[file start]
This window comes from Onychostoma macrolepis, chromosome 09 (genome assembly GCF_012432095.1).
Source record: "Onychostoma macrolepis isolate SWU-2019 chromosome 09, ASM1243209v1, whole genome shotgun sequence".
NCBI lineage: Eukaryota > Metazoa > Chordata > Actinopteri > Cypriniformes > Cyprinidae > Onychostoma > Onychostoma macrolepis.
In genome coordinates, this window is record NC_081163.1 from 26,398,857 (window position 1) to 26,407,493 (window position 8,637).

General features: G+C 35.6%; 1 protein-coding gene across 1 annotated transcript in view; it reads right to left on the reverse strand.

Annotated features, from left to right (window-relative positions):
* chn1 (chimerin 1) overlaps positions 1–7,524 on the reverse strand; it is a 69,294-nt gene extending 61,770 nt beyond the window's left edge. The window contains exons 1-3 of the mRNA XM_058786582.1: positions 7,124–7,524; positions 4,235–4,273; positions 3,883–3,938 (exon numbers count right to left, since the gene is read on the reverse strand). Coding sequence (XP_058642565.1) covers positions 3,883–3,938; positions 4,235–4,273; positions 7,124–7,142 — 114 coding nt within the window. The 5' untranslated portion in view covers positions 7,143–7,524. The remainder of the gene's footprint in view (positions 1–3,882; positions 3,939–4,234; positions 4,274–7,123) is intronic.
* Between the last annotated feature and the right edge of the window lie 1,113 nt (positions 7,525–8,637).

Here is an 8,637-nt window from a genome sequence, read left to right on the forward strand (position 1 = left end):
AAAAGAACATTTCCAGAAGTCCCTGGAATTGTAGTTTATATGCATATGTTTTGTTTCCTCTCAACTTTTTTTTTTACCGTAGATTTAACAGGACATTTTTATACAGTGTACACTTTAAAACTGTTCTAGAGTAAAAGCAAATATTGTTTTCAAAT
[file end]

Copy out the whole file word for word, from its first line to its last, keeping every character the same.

This window comes from Onychostoma macrolepis, chromosome 09 (genome assembly GCF_012432095.1).
Source record: "Onychostoma macrolepis isolate SWU-2019 chromosome 09, ASM1243209v1, whole genome shotgun sequence".
NCBI lineage: Eukaryota > Metazoa > Chordata > Actinopteri > Cypriniformes > Cyprinidae > Onychostoma > Onychostoma macrolepis.
In genome coordinates, this window is record NC_081163.1 from 26,398,857 (window position 1) to 26,407,493 (window position 8,637).

General features: G+C 35.6%; 1 protein-coding gene across 1 annotated transcript in view; it reads right to left on the reverse strand.

Annotated features, from left to right (window-relative positions):
* chn1 (chimerin 1) overlaps positions 1–7,524 on the reverse strand; it is a 69,294-nt gene extending 61,770 nt beyond the window's left edge. The window contains exons 1-3 of the mRNA XM_058786582.1: positions 7,124–7,524; positions 4,235–4,273; positions 3,883–3,938 (exon numbers count right to left, since the gene is read on the reverse strand). Coding sequence (XP_058642565.1) covers positions 3,883–3,938; positions 4,235–4,273; positions 7,124–7,142 — 114 coding nt within the window. The 5' untranslated portion in view covers positions 7,143–7,524. The remainder of the gene's footprint in view (positions 1–3,882; positions 3,939–4,234; positions 4,274–7,123) is intronic.
* Between the last annotated feature and the right edge of the window lie 1,113 nt (positions 7,525–8,637).

Here is an 8,637-nt window from a genome sequence, read left to right on the forward strand (position 1 = left end):
AAAAGAACATTTCCAGAAGTCCCTGGAATTGTAGTTTATATGCATATGTTTTGTTTCCTCTCAACTTTTTTTTTTACCGTAGATTTAACAGGACATTTTTATACAGTGTACACTTTAAAACTGTTCTAGAGTAAAAGCAAATATTGTTTTCAAAT